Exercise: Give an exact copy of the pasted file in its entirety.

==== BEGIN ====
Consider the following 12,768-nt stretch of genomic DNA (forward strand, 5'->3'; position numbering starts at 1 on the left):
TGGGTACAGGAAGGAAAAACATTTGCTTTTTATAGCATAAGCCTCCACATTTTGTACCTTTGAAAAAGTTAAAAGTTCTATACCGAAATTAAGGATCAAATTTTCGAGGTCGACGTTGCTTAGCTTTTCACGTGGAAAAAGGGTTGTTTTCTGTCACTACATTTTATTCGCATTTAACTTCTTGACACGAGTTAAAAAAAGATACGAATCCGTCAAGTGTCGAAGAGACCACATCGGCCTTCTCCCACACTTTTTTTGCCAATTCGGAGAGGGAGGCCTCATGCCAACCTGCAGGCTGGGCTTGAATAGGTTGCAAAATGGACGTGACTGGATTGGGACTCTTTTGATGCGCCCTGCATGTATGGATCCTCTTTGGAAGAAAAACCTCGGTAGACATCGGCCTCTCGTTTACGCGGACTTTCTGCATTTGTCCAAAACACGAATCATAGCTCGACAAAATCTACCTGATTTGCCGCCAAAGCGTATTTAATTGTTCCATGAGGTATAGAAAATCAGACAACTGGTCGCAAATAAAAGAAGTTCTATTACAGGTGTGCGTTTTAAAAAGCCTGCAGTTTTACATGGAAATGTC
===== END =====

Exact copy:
Consider the following 12,768-nt stretch of genomic DNA (forward strand, 5'->3'; position numbering starts at 1 on the left):
TGGGTACAGGAAGGAAAAACATTTGCTTTTTATAGCATAAGCCTCCACATTTTGTACCTTTGAAAAAGTTAAAAGTTCTATACCGAAATTAAGGATCAAATTTTCGAGGTCGACGTTGCTTAGCTTTTCACGTGGAAAAAGGGTTGTTTTCTGTCACTACATTTTATTCGCATTTAACTTCTTGACACGAGTTAAAAAAAGATACGAATCCGTCAAGTGTCGAAGAGACCACATCGGCCTTCTCCCACACTTTTTTTGCCAATTCGGAGAGGGAGGCCTCATGCCAACCTGCAGGCTGGGCTTGAATAGGTTGCAAAATGGACGTGACTGGATTGGGACTCTTTTGATGCGCCCTGCATGTATGGATCCTCTTTGGAAGAAAAACCTCGGTAGACATCGGCCTCTCGTTTACGCGGACTTTCTGCATTTGTCCAAAACACGAATCATAGCTCGACAAAATCTACCTGATTTGCCGCCAAAGCGTATTTAATTGTTCCATGAGGTATAGAAAATCAGACAACTGGTCGCAAATAAAAGAAGTTCTATTACAGGTGTGCGTTTTAAAAAGCCTGCAGTTTTACATGGAAATGTC